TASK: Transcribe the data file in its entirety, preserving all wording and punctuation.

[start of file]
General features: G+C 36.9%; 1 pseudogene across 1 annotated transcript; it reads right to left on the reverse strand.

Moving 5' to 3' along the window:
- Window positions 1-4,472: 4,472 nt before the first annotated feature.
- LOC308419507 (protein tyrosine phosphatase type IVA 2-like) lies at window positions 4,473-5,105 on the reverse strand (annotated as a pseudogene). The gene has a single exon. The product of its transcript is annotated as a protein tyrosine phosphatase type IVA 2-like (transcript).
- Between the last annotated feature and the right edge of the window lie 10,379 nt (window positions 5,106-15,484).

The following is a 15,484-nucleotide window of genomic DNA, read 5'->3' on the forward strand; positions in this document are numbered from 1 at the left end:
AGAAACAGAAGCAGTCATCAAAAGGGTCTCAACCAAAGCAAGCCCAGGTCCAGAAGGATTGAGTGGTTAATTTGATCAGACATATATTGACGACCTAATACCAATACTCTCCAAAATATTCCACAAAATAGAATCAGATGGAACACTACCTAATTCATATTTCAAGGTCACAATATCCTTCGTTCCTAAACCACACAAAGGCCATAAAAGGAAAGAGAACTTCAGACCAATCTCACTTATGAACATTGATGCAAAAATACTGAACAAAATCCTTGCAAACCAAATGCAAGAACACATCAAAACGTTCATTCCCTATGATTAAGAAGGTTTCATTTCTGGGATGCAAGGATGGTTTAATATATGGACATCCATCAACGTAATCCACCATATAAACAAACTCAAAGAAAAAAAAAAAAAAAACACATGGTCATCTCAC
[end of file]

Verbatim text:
General features: G+C 36.9%; 1 pseudogene across 1 annotated transcript; it reads right to left on the reverse strand.

Moving 5' to 3' along the window:
- Window positions 1-4,472: 4,472 nt before the first annotated feature.
- LOC308419507 (protein tyrosine phosphatase type IVA 2-like) lies at window positions 4,473-5,105 on the reverse strand (annotated as a pseudogene). The gene has a single exon. The product of its transcript is annotated as a protein tyrosine phosphatase type IVA 2-like (transcript).
- Between the last annotated feature and the right edge of the window lie 10,379 nt (window positions 5,106-15,484).

The following is a 15,484-nucleotide window of genomic DNA, read 5'->3' on the forward strand; positions in this document are numbered from 1 at the left end:
AGAAACAGAAGCAGTCATCAAAAGGGTCTCAACCAAAGCAAGCCCAGGTCCAGAAGGATTGAGTGGTTAATTTGATCAGACATATATTGACGACCTAATACCAATACTCTCCAAAATATTCCACAAAATAGAATCAGATGGAACACTACCTAATTCATATTTCAAGGTCACAATATCCTTCGTTCCTAAACCACACAAAGGCCATAAAAGGAAAGAGAACTTCAGACCAATCTCACTTATGAACATTGATGCAAAAATACTGAACAAAATCCTTGCAAACCAAATGCAAGAACACATCAAAACGTTCATTCCCTATGATTAAGAAGGTTTCATTTCTGGGATGCAAGGATGGTTTAATATATGGACATCCATCAACGTAATCCACCATATAAACAAACTCAAAGAAAAAAAAAAAAAAAACACATGGTCATCTCAC